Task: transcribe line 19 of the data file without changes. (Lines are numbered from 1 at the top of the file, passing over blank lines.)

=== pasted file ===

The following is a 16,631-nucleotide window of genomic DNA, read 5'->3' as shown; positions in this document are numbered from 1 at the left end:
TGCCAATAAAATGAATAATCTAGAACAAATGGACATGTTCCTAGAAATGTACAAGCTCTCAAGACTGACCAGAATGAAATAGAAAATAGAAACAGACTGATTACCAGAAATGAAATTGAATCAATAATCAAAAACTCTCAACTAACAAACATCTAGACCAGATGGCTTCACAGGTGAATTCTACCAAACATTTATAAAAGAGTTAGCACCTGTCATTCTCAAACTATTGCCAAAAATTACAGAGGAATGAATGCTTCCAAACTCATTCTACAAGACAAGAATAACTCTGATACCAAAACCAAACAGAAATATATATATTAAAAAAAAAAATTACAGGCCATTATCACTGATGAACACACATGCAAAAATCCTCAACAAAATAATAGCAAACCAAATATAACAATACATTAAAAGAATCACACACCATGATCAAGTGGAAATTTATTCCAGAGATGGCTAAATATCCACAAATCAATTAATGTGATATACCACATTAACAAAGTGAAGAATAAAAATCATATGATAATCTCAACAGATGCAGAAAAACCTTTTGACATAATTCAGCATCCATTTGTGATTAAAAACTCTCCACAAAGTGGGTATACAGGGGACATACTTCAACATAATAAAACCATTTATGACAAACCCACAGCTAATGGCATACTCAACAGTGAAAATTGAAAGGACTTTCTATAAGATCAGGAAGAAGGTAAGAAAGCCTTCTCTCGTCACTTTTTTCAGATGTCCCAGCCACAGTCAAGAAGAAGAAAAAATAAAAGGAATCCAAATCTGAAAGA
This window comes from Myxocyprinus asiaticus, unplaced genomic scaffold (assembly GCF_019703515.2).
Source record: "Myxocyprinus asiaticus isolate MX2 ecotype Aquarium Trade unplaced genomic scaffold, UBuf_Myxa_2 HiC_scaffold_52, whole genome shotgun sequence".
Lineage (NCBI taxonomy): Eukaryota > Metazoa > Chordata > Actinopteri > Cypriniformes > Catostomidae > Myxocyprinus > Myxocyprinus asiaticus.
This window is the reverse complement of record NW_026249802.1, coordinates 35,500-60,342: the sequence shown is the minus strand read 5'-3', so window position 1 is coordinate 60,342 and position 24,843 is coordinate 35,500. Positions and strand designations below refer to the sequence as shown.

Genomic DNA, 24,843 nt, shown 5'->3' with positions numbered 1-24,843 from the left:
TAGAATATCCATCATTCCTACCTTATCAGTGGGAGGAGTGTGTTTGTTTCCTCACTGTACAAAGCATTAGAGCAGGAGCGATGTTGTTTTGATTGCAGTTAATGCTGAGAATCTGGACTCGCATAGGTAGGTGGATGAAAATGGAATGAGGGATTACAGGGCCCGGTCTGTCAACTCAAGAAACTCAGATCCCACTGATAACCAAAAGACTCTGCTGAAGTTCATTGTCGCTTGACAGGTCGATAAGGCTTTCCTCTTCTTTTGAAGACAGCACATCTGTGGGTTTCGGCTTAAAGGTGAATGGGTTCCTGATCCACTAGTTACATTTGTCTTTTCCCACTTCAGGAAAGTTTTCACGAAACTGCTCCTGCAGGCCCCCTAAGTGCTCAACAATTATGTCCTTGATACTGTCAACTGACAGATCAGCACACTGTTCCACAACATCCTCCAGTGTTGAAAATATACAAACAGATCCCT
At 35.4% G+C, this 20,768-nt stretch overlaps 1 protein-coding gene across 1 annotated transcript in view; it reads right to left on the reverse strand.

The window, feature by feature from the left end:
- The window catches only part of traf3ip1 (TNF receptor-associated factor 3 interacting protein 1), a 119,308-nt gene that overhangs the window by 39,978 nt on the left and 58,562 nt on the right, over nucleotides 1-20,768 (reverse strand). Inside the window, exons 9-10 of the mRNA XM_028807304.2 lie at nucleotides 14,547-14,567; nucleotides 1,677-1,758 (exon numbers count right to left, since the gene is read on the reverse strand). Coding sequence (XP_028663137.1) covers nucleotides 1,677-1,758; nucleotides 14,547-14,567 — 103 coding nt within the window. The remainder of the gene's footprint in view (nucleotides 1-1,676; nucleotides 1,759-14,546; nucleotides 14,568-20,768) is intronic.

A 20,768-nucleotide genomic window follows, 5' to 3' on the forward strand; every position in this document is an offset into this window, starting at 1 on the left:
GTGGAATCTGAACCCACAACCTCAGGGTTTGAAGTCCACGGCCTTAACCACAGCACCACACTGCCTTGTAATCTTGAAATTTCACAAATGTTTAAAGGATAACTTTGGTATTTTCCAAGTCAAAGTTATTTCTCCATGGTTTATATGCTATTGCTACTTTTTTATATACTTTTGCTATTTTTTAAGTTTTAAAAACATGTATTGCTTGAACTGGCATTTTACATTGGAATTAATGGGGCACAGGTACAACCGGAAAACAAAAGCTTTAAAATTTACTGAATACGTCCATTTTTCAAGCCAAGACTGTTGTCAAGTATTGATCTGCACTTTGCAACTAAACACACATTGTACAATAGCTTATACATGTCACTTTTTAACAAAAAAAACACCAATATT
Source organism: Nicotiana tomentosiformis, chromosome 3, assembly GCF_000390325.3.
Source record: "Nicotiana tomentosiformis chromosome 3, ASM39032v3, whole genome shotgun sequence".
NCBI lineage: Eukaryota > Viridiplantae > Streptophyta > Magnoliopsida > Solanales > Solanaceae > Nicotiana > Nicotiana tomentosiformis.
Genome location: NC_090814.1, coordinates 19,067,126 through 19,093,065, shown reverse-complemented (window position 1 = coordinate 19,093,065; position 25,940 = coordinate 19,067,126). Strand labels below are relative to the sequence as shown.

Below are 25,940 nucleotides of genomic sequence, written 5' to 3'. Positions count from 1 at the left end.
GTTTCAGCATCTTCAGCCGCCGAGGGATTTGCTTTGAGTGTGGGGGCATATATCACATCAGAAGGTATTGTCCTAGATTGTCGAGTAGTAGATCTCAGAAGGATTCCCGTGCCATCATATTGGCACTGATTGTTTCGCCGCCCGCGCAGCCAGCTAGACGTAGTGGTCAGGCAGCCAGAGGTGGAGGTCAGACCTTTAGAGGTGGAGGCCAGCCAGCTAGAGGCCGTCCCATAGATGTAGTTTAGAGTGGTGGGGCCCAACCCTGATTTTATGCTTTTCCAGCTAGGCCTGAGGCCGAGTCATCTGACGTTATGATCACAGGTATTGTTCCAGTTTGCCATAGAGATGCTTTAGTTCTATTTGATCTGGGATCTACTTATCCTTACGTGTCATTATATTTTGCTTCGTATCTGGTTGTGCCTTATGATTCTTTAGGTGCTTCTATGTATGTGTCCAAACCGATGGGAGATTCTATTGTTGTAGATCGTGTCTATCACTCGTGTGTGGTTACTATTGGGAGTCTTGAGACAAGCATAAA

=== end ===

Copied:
GTTTCAGCATCTTCAGCCGCCGAGGGATTTGCTTTGAGTGTGGGGGCATATATCACATCAGAAGGTATTGTCCTAGATTGTCGAGTAGTAGATCTCAGAAGGATTCCCGTGCCATCATATTGGCACTGATTGTTTCGCCGCCCGCGCAGCCAGCTAGACGTAGTGGTCAGGCAGCCAGAGGTGGAGGTCAGACCTTTAGAGGTGGAGGCCAGCCAGCTAGAGGCCGTCCCATAGATGTAGTTTAGAGTGGTGGGGCCCAACCCTGATTTTATGCTTTTCCAGCTAGGCCTGAGGCCGAGTCATCTGACGTTATGATCACAGGTATTGTTCCAGTTTGCCATAGAGATGCTTTAGTTCTATTTGATCTGGGATCTACTTATCCTTACGTGTCATTATATTTTGCTTCGTATCTGGTTGTGCCTTATGATTCTTTAGGTGCTTCTATGTATGTGTCCAAACCGATGGGAGATTCTATTGTTGTAGATCGTGTCTATCACTCGTGTGTGGTTACTATTGGGAGTCTTGAGACAAGCATAAA